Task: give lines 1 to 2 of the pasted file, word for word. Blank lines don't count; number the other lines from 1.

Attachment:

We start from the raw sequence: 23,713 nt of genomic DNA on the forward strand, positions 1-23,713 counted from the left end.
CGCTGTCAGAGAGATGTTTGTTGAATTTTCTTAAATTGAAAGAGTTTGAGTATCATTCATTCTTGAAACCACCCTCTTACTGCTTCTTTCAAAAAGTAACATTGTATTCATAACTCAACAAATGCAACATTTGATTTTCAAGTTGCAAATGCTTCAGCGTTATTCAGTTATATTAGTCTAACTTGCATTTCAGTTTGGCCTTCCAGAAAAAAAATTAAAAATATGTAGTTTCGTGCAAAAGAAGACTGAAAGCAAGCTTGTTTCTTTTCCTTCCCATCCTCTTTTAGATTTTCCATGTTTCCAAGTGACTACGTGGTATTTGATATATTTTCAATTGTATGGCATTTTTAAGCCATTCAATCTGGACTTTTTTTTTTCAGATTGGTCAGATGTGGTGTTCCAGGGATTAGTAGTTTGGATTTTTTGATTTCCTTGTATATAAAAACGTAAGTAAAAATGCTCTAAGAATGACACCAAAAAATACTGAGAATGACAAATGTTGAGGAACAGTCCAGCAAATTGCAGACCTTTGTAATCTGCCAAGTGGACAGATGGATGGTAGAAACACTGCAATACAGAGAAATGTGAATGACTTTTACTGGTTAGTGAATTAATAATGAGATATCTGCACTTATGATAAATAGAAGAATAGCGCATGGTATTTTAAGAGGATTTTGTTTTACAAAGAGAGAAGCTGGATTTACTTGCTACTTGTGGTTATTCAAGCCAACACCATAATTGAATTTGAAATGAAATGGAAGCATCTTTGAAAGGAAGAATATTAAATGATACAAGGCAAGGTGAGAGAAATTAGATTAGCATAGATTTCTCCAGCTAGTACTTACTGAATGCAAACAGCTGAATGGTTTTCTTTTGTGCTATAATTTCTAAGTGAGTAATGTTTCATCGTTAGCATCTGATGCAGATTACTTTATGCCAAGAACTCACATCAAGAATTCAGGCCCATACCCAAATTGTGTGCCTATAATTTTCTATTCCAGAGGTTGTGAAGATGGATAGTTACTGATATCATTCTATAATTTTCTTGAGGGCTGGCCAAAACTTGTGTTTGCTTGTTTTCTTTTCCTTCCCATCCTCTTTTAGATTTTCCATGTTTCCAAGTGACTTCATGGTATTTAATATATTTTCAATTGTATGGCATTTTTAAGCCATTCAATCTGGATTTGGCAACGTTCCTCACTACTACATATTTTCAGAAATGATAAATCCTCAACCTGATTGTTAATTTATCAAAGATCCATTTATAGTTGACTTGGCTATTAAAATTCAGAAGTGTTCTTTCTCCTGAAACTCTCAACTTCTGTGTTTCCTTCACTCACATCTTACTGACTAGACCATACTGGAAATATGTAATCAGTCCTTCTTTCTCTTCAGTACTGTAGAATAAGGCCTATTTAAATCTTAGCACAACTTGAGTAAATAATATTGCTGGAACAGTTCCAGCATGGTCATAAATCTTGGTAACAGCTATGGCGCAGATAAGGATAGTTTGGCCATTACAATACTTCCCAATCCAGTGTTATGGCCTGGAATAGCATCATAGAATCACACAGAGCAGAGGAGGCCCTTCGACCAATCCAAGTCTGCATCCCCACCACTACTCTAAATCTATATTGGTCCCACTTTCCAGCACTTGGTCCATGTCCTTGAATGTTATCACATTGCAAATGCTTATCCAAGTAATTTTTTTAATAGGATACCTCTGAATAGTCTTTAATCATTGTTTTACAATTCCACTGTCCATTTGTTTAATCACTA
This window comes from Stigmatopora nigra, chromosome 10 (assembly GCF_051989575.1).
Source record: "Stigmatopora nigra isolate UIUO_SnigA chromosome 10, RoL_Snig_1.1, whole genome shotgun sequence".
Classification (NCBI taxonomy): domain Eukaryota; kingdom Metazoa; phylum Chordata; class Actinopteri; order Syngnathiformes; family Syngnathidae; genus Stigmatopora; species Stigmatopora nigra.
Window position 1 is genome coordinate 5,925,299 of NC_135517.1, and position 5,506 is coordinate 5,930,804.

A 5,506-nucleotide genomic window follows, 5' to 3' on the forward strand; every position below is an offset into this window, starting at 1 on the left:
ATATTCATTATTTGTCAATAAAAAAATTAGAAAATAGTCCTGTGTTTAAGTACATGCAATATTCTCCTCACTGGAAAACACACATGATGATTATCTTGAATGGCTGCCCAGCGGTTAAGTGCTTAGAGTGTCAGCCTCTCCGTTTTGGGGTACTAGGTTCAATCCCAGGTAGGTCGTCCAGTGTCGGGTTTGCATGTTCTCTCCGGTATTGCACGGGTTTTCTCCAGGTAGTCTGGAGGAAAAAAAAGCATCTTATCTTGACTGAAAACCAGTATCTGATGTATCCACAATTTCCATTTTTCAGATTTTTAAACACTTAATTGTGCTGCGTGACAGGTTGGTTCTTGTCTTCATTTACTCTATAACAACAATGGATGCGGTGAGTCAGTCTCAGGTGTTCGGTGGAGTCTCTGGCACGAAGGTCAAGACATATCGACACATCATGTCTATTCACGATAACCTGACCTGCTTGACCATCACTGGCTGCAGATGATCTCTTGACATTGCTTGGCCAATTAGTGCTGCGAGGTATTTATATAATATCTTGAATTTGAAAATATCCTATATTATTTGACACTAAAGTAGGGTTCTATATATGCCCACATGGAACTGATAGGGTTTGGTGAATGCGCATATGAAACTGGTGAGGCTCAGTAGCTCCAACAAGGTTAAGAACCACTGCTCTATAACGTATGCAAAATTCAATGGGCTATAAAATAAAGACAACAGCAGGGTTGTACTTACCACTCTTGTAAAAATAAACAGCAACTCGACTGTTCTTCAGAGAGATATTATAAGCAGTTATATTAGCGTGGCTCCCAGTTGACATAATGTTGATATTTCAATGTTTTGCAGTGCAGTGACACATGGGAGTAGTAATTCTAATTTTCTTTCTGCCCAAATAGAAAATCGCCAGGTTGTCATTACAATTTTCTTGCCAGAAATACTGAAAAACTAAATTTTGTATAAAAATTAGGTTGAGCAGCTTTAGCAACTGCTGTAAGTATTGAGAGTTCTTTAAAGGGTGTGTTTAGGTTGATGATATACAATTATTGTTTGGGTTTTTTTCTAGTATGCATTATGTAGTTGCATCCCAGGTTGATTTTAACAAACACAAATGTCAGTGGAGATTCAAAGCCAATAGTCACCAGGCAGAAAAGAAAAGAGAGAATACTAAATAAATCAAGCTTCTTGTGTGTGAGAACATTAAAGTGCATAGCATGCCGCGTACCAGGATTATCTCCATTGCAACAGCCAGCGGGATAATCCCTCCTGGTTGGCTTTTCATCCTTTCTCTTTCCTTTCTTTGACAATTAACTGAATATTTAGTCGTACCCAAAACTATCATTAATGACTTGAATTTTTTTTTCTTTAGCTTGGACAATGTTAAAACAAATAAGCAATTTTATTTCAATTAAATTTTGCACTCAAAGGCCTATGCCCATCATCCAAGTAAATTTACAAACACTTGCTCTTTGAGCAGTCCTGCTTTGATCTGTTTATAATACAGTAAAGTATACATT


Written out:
We start from the raw sequence: 23,713 nt of genomic DNA on the forward strand, positions 1-23,713 counted from the left end.
CGCTGTCAGAGAGATGTTTGTTGAATTTTCTTAAATTGAAAGAGTTTGAGTATCATTCATTCTTGAAACCACCCTCTTACTGCTTCTTTCAAAAAGTAACATTGTATTCATAACTCAACAAATGCAACATTTGATTTTCAAGTTGCAAATGCTTCAGCGTTATTCAGTTATATTAGTCTAACTTGCATTTCAGTTTGGCCTTCCAGAAAAAAAATTAAAAATATGTAGTTTCGTGCAAAAGAAGACTGAAAGCAAGCTTGTTTCTTTTCCTTCCCATCCTCTTTTAGATTTTCCATGTTTCCAAGTGACTACGTGGTATTTGATATATTTTCAATTGTATGGCATTTTTAAGCCATTCAATCTGGACTTTTTTTTTTCAGATTGGTCAGATGTGGTGTTCCAGGGATTAGTAGTTTGGATTTTTTGATTTCCTTGTATATAAAAACGTAAGTAAAAATGCTCTAAGAATGACACCAAAAAATACTGAGAATGACAAATGTTGAGGAACAGTCCAGCAAATTGCAGACCTTTGTAATCTGCCAAGTGGACAGATGGATGGTAGAAACACTGCAATACAGAGAAATGTGAATGACTTTTACTGGTTAGTGAATTAATAATGAGATATCTGCACTTATGATAAATAGAAGAATAGCGCATGGTATTTTAAGAGGATTTTGTTTTACAAAGAGAGAAGCTGGATTTACTTGCTACTTGTGGTTATTCAAGCCAACACCATAATTGAATTTGAAATGAAATGGAAGCATCTTTGAAAGGAAGAATATTAAATGATACAAGGCAAGGTGAGAGAAATTAGATTAGCATAGATTTCTCCAGCTAGTACTTACTGAATGCAAACAGCTGAATGGTTTTCTTTTGTGCTATAATTTCTAAGTGAGTAATGTTTCATCGTTAGCATCTGATGCAGATTACTTTATGCCAAGAACTCACATCAAGAATTCAGGCCCATACCCAAATTGTGTGCCTATAATTTTCTATTCCAGAGGTTGTGAAGATGGATAGTTACTGATATCATTCTATAATTTTCTTGAGGGCTGGCCAAAACTTGTGTTTGCTTGTTTTCTTTTCCTTCCCATCCTCTTTTAGATTTTCCATGTTTCCAAGTGACTTCATGGTATTTAATATATTTTCAATTGTATGGCATTTTTAAGCCATTCAATCTGGATTTGGCAACGTTCCTCACTACTACATATTTTCAGAAATGATAAATCCTCAACCTGATTGTTAATTTATCAAAGATCCATTTATAGTTGACTTGGCTATTAAAATTCAGAAGTGTTCTTTCTCCTGAAACTCTCAACTTCTGTGTTTCCTTCACTCACATCTTACTGACTAGACCATACTGGAAATATGTAATCAGTCCTTCTTTCTCTTCAGTACTGTAGAATAAGGCCTATTTAAATCTTAGCACAACTTGAGTAAATAATATTGCTGGAACAGTTCCAGCATGGTCATAAATCTTGGTAACAGCTATGGCGCAGATAAGGATAGTTTGGCCATTACAATACTTCCCAATCCAGTGTTATGGCCTGGAATAGCATCATAGAATCACACAGAGCAGAGGAGGCCCTTCGACCAATCCAAGTCTGCATCCCCACCACTACTCTAAATCTATATTGGTCCCACTTTCCAGCACTTGGTCCATGTCCTTGAATGTTATCACATTGCAAATGCTTATCCAAGTAATTTTTTTAATAGGATACCTCTGAATAGTCTTTAATCATTGTTTTACAATTCCACTGTCCATTTGTTTAATCACTA